Most Americans believe—perhaps reluctantly—that serving on a local city council is a valuable contribution to civic engagement. We know our neighbors, church members, and friends, so it is helpful when they help run our local government. But what happens when ordinary citizens wishing to participate can’t figure out campaign finance red tape? The City of San Jose, California offers instructional insight.
The San Jose Ethics Commission decided to investigate almost all of the forty members of the City Council due to campaign finance violations. With the scope of such an investigation, one might think massive bribery, organized crime, or some scene out of Boardwalk Empire is afoot. None of that is at play. Instead, investigators want answers, and hefty fines, because council members reported late contributions incorrectly. Because of paperwork errors, one city councilmember has already received a $10,000 fine. To add a touch of irony, in 2011 the City Council unanimously approved the “tougher” election laws behind this investigation to help improve transparency.
The story gets worse. The law is so confusing, or misunderstood, that the City Clerk gave out the wrong instructions about how to comply with it. Indeed, the Clerk has urged the roving Ethics Commission to back off. Like the barber who always sees a haircut, the Commission sees corruption. Those supporting campaign finance reform likely agree. Professor Jessica Levinson at Loyola Law School explained that the far-reaching investigation “seems like a rational response to the allegations.”
San Jose’s predicament illustrates how well intentioned campaign finance reform can deter and destroy civic participation by our citizenry. If we generally believe that getting involved in politics, serving at the local level, and speaking our respective minds is a net plus, we should be weary when they can be fined or jailed for making simple paperwork errors. Of course, a number of well-defined anti-corruption laws already protect against shady dealings and bribery.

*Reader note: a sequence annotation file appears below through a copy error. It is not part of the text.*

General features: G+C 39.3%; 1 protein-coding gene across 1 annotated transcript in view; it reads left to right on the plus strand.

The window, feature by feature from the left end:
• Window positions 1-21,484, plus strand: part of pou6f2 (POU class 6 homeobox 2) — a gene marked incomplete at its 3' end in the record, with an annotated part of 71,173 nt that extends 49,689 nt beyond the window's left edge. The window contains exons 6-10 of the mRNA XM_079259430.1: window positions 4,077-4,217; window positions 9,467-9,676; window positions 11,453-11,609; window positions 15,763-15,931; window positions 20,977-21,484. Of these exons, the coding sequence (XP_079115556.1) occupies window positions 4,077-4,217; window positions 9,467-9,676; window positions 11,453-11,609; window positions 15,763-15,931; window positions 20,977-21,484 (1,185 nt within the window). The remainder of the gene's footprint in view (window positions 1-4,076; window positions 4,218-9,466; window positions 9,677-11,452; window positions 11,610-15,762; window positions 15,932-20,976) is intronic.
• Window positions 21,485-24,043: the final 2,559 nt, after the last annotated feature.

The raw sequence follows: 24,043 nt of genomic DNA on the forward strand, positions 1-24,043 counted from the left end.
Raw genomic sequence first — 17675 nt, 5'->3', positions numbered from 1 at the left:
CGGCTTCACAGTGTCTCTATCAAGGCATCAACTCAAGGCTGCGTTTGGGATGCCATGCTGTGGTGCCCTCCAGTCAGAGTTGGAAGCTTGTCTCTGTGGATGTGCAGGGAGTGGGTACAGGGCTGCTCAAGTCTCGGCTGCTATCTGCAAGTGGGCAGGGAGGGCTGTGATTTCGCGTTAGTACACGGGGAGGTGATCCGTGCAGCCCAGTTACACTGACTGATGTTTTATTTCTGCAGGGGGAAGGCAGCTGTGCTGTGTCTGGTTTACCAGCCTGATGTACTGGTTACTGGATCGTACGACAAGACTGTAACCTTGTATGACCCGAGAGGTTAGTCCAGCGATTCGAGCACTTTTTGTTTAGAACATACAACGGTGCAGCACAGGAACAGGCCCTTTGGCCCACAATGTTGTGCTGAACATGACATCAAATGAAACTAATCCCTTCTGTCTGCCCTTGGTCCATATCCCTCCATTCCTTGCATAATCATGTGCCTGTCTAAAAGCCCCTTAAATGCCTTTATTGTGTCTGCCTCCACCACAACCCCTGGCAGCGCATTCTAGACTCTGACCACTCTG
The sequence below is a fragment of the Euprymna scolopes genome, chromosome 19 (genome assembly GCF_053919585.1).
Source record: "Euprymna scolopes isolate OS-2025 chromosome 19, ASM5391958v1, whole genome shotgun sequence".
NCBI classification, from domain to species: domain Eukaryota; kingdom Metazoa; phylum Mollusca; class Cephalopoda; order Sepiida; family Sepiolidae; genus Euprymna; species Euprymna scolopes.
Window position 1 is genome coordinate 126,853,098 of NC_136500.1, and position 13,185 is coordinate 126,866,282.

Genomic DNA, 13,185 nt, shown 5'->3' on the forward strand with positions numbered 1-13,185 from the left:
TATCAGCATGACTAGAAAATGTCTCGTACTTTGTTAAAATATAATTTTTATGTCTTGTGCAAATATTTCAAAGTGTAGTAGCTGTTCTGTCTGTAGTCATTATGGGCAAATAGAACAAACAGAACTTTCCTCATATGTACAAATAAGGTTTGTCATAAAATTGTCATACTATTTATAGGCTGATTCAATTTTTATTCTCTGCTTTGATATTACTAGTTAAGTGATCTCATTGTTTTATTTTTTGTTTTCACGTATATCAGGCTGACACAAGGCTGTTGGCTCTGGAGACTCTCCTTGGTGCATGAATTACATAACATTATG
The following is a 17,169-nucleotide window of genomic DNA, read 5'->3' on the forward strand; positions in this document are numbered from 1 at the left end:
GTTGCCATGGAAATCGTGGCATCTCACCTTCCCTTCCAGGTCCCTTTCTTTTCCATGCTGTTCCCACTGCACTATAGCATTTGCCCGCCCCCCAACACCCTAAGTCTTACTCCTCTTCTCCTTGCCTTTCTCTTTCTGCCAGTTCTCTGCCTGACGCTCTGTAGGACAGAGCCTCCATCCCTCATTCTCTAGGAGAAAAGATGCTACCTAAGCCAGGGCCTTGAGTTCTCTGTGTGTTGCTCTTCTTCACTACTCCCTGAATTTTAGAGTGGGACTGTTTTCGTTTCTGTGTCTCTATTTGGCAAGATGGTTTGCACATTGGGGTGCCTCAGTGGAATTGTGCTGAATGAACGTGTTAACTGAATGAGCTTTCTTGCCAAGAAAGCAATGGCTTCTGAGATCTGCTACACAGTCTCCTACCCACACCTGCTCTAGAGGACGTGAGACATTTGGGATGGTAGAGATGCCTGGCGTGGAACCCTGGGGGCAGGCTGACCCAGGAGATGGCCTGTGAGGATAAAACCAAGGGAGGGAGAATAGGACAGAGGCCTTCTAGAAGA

The nasty trick of campaign finance is that it takes the core of what most Americans support—protection against corrupt government deals—and attempts to create a utopian vision of “clean politics”. In that vision there is no place for non-compliance, no place for paperwork mistakes, and no place for ascending voices in our communities without accountants and lawyers to help them along. There is a bevy of compliance work, accounting formulas, schedules, forms, legal compliance tricks, vendor requirements, and regulatory complications. That means when a local homemaker wants to run for the school board but can’t afford a compliance team, she’s out of luck. That, too, means that when the local environmentalist group seeks to speak out about corporate pollution at a local mine, they’re too often silenced because they can’t hire a league of attorneys and accountants to handle the campaign finance red tape. This is all done in the name of “transparency” and “disclosure.”
The lesson from San Jose depicts a simple truth: campaign finance makes civic engagement puzzling, difficult, and deters Americans from helping out and speaking about issues important to their local communities. To restore civic engagement, we must tear down these barriers to political participation, defend the right of the grassroots to participate, and ultimately bring politics back to the people.